In our January 2013 issue, noted author (and one of our favorites!) David Rains Wallace surveys our region’s remarkable diversity of salamanders and newts. Then we head east to Big Break Regional Shoreline in Oakley, where this fall the East Bay Regional Park District opened its first completely new visitor center in more than 30 years. We’ve also got stories about the King-Swett Ranches of Solano County, the littlest sandpipers along our shores, the important role of sediment — yes, lowly mud — in maintaining and restoring marshland habitats around the Bay in the face of sea-level rise. And more!
Cover: Yellow-eyed ensatina, by Sebastian Kennerknecht, pumapix.com.
December 31, 2012 by David Rains Wallace
North America has more kinds of salamanders–the tailed, mostly four-legged amphibians–than any other continent. Your backyard is probably full of them right now!
December 31, 2012 by Robin Meadows
I’m in another world from the moment I step into the East Bay Regional Park District’s Big Break Regional Shoreline. Here on the edge of the Delta in eastern Contra Costa County, birds sing and soar overhead, cottonwood leaves rustle in the breeze, and on a clear day you can see across the Delta’s vast […]
January 03, 2013 by Daniel McGlynn
On a warm autmn morning, a half-dozen volunteers are watering young native plants on a piece of land known as Marsh Creek IV, just outside Clayton. The land, on the banks of its namesake creek, is one of several properties owned by Save Mount Diablo (SMD), a Walnut Creek–based group that’s been advocating for Mount […]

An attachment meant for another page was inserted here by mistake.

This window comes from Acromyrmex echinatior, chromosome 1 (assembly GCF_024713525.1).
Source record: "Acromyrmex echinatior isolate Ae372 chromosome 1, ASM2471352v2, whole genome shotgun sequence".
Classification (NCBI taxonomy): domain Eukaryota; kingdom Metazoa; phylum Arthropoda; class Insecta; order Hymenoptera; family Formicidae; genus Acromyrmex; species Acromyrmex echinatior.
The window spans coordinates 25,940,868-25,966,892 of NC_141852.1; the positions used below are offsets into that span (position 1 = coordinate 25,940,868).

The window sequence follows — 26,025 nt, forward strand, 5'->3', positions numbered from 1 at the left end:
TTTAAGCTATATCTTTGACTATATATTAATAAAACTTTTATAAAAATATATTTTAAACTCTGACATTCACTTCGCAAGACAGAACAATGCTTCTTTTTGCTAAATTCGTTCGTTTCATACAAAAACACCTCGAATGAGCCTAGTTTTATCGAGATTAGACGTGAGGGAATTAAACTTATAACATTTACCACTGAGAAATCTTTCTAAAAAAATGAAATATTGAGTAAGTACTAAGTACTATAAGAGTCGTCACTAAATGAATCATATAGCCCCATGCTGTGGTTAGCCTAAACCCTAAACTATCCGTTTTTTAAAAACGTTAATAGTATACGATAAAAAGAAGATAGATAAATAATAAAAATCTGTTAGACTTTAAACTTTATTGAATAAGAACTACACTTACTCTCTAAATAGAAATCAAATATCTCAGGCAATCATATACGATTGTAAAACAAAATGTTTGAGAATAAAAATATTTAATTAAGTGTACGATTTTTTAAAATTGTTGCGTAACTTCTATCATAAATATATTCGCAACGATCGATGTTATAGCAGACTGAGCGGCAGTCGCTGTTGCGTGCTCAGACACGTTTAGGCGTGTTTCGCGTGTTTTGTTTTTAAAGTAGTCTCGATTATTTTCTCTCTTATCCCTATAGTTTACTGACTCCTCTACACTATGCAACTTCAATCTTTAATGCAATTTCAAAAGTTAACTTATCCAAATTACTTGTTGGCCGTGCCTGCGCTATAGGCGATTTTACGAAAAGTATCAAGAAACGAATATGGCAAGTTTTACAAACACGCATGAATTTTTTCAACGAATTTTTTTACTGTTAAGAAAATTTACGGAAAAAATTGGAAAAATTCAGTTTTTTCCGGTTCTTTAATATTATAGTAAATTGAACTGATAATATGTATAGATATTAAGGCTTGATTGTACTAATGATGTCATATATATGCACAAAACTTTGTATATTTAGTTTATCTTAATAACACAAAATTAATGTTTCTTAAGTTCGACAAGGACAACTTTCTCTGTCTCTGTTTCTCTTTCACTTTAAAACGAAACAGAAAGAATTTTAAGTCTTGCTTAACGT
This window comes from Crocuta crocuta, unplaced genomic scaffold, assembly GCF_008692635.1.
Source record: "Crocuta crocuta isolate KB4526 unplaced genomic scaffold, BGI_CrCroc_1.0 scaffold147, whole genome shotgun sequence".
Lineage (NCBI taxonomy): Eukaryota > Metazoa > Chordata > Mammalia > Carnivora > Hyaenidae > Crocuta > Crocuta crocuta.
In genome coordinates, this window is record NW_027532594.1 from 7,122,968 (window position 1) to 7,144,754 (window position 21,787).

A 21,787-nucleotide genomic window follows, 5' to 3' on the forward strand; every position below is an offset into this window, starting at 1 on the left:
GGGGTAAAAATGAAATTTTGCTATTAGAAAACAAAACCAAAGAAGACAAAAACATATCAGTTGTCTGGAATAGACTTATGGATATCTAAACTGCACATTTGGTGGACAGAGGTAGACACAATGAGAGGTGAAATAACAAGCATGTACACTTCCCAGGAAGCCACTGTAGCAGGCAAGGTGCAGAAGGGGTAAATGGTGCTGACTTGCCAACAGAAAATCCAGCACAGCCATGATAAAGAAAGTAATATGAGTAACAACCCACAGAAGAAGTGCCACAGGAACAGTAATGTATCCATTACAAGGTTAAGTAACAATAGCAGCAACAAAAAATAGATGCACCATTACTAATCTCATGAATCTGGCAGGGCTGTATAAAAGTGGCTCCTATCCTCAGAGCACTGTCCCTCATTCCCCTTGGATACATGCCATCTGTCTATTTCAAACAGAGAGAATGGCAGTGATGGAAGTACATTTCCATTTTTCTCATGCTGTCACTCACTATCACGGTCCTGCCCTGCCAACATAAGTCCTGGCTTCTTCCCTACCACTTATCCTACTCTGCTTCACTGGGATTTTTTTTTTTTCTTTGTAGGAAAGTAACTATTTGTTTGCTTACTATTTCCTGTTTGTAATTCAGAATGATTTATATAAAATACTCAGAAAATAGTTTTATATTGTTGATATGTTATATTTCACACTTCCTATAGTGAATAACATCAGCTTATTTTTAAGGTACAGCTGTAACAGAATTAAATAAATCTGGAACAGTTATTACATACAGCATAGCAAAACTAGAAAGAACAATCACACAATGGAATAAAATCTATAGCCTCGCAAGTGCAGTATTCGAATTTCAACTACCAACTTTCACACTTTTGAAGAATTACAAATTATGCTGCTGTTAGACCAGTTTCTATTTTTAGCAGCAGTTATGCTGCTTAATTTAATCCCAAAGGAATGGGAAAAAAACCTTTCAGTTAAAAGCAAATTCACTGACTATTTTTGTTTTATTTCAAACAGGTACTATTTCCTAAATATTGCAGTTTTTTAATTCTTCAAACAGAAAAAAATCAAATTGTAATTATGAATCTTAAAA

January 08, 2013 by Aleta George
The Solano Land Trust’s King-Swett Ranches are great destinations for Solano County hiking: amazing views and a sense of seclusion in between Benicia, Vallejo, and Fairfield.
January 15, 2013 by Joe Eaton
Our two local sandpipers are cute as buttons, hard to tell apart, and eat primordial ooze. What’s not to love?
January 30, 2013 by John Muir Laws
A school of fish gets trapped in a slough at ebb tide. Dinnertime for egrets and cormorants!
February 01, 2013 by Ariel Rubissow Okamoto
San Francisco Bay has been clearing up, but that’s not necessarily a good thing for marshes in an age of sea level rise. Those marshes need mud so they can keep up with rising tides.
January 31, 2013 by Michael Ellis
Should we worry about asbestos in serpentine rock? Yes, a bit. In California, we have North America’s largest exposures. It’s even our official state rock.
January 01, 2013 by Paul Epstein
In 2008, Kerry Kriger founded Santa Cruz-based Save the Frogs, which he says is the nation’s only public charity dedicated exclusively to amphibian conservation.